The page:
The Day I Stomped Out My Daughter’s Fire

The past few weeks Doc has been on surgery rotation. That means early mornings, long days and late nights. It’s left a lot of time for Rosebud and I to be alone. Which is a little a lot exhausting and a lot of awesome. That includes Sunday mornings.

If you’re a church-attending mom, you know that Sunday mornings are the Super Bowl of motherhood. If you can get yourself, your husband, and your child(ren) out the door wearing clothing that covers all the important parts, hair free of breakfast crumbs, nose free of boogers, and walk into the sanctuary by the time the choir finishes singing their first song then yes, you deserve a ring, a trophy, two Reese’s cups, and a glass of wine. (Panty hose runs and wrinkles are acceptable under these conditions.)

With Doc gone, I’ve been taking on the sole responsibility for getting Rosebud and I to the Lord’s house with as few tears and as little swearing as possible. This past Sunday I was attempting to wrestle her into a pair of light pink stockings, and she was attempting to escape the torture. The conversation escalated.

“Honey, I need you to stand still for mommy.”
*Continued wrestling

“Rose, sweetie, let me get you dressed so we aren’t late for church.”
*She starts throwing elbows

*Grins maniacally

She jumped, all the fight drained out of her body, tears the size of the hope diamond ran down her cheeks, and with a shaking voice she cut straight to my heart. “Mommy. That scare me to death. Mommy. You scare me to death. That too loud.”

If you could only know the guilt that swept over my at that very moment. I looked up, half-expecting “World’s Worst Mother” to appear tattooed across my forehead. I hugged her close to me and rocked us both. “I’m sorry baby. I’m sorry I did that. I love you so much. I shouldn’t have done that. I love you.”

She was deflated.
With five little words, I had stomped out my Rosebud’s fire. One of the things I love most about her.

Sure, she got over it. She’d forgotten about it before we even got to the car, singing ‘Old McDonald Had a Farm’ all the way to the church house.

But it stayed with me.

And I started to wonder at all the other ways I’d stomped out her fire.
When I brushed away the chubby hands attempting to tie her own shoes because we were in a hurry, maybe.
Or when I rushed through our bedtime routine trying to get to my chores so I could finally relax.
When I pulled her along when she tried to stop along the sidewalk to examine a leaf blowing in the wind because I had 15 minutes until I had to be at the office.

Doc and I constantly struggle with finding the balance between ensuring Rosebud is well-disciplined (see: not a spoiled, little brat) and trying not to break the wild spirit that we love about her. And it’s not easy (see: the hardest thing I’ve ever done). How do I mold her into a positive, contributing member of society while keeping her true (and crazy) personality in tact? How do I teach her to stand up for herself, but remind her that we’re in charge?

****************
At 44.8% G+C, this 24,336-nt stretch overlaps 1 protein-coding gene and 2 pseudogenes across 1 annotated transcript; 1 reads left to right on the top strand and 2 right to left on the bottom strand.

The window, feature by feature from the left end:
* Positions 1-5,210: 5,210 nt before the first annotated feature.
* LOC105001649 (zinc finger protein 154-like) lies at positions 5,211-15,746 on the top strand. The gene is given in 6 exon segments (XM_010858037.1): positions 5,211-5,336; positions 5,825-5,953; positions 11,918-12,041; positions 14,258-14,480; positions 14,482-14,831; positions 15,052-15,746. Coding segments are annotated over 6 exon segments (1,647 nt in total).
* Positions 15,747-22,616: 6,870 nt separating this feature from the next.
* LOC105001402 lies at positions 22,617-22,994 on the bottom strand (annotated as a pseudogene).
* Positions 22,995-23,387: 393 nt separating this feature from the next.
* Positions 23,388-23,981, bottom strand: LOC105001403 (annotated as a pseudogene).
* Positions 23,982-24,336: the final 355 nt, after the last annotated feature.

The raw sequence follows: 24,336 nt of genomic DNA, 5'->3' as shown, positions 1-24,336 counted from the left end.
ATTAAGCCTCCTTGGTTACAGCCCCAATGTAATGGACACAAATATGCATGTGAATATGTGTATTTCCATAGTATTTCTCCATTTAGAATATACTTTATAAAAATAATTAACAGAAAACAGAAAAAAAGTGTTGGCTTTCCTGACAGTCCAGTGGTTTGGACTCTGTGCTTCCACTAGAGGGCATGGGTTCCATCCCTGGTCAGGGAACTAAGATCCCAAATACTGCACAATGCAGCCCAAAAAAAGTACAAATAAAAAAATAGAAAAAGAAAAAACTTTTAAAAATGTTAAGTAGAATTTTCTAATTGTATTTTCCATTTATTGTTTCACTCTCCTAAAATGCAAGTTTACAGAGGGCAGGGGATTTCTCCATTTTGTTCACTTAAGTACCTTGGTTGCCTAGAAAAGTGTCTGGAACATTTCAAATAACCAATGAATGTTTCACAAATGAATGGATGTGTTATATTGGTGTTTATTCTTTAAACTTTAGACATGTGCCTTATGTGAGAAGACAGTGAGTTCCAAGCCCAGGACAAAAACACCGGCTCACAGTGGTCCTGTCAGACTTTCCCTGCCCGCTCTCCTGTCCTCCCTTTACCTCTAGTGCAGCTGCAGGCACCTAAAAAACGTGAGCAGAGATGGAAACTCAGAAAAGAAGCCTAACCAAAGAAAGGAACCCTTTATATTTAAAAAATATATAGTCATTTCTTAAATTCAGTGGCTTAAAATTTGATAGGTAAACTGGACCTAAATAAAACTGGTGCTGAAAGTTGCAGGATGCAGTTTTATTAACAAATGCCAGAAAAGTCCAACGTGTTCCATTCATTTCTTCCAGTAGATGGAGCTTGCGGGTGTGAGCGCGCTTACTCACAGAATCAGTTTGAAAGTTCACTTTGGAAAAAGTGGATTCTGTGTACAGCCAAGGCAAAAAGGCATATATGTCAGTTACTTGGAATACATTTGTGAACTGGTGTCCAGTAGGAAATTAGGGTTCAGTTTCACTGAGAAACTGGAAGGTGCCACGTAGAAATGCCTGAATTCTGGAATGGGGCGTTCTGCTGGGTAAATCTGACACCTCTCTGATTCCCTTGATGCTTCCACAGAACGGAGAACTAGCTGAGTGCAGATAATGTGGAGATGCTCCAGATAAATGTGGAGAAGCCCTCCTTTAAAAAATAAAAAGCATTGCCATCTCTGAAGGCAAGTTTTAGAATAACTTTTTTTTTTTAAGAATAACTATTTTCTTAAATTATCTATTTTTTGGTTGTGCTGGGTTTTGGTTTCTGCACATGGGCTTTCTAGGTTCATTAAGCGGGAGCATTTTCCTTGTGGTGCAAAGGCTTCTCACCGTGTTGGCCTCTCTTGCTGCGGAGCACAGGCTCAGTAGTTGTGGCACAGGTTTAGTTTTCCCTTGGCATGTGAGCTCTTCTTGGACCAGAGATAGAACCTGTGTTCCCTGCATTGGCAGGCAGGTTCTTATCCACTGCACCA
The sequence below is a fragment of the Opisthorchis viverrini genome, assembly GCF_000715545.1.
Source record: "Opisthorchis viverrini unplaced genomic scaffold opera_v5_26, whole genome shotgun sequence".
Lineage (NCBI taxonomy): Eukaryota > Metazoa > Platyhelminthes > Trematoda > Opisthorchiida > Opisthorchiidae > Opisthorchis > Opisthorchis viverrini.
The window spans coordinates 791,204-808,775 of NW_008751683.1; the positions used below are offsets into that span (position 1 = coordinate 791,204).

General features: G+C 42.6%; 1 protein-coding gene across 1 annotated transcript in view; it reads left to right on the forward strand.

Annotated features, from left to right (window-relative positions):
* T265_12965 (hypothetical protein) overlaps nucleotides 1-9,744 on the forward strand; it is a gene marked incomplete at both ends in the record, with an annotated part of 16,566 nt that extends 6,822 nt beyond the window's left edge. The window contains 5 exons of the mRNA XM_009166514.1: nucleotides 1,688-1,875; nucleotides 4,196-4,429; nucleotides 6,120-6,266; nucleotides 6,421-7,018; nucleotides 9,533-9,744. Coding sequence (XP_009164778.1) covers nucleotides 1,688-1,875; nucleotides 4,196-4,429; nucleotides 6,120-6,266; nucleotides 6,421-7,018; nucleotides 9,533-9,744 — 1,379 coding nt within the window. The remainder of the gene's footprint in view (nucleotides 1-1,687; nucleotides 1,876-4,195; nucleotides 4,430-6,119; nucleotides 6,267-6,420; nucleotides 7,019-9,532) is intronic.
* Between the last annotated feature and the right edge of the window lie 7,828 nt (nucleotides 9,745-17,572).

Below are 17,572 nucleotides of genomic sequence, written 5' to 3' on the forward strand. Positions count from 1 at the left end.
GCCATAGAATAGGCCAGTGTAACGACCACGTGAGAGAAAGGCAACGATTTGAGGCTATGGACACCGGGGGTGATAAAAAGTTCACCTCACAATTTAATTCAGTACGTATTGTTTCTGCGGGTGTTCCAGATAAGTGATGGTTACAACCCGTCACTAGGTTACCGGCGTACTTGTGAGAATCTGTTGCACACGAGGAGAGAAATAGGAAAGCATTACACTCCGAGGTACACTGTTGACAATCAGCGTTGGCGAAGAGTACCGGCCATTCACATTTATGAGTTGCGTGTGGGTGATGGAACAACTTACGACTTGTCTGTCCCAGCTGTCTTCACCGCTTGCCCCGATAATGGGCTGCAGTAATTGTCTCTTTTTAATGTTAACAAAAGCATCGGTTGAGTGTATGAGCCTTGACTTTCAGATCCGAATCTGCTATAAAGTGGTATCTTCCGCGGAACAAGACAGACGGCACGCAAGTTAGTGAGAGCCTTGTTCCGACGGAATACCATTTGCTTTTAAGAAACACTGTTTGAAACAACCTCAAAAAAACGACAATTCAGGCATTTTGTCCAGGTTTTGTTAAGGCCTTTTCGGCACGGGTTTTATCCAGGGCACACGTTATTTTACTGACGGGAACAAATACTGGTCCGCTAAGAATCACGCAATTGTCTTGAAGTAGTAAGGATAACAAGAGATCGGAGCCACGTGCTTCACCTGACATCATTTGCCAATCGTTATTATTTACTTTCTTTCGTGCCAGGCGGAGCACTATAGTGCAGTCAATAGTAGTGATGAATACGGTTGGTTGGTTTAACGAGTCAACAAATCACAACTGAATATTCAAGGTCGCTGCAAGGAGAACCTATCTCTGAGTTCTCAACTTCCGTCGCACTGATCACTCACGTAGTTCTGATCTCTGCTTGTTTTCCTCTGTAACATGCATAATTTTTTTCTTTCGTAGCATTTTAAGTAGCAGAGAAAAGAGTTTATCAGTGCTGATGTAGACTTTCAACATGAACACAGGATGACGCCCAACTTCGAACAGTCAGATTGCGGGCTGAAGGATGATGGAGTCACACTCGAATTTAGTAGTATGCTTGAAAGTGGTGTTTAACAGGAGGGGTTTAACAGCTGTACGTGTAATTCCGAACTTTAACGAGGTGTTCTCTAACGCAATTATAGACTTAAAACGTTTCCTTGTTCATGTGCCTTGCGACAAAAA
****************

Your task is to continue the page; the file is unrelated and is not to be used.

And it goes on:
It’s particularly interesting for me because I see so many of my own character traits mirroring their reflection in her. How am I supposed to discipline Rosebud for losing her temper and getting frustrated when she can’t immediately grasp a new technique or task when I DO THE EXACT SAME THING. Or when she looks at us in the middle of the prayer at church and says: “I can’t be quiet, I need TO TALK.”–when well, that’s my fault, too. And I especially can’t get after the kid for sneaking out of bed in the middle of the night to read books. It’s like God said “Oh hey, Hunter, did you need further insight into all the weirdness that is you? Here ya go. Here’s you in toddler form. Good luck.”

My whole pregnancy I spent praying that my child would be as patient, laid back, and easy going as Doc. Instead, in a cruel twist of fate, she’s as wild, high maintenance, short-tempered, and as fiery and passionate (about EVERYTHING) as I am. But goodness, do we love her for it.

One thing is for sure, I will never have to worry about Rosebud standing up for her beliefs or voicing her opinions and speaking her mind. God help us all and look out world.

Here’s to all you people with a strong willed child–may you have the wisdom and the strength to temper their spirit without breaking it. And good luck on Sunday mornings. Yeesh.

Oh, and here’s to all you people with a strong will…may all your children take after their fathers.

Love and other drugs,
E. Hunter W.



I mean, come on….this is the sass I live with.


One thought on “The Day I Stomped Out My Daughter’s Fire

  1. Hunter,

    You are an awesome mother and I know you will find the right balance. You have a wonderful example and a wealth of knowledge in your mom; use it. After all, she raised you! 😄

    Love and miss you, JeNie

    Sent from my iPad



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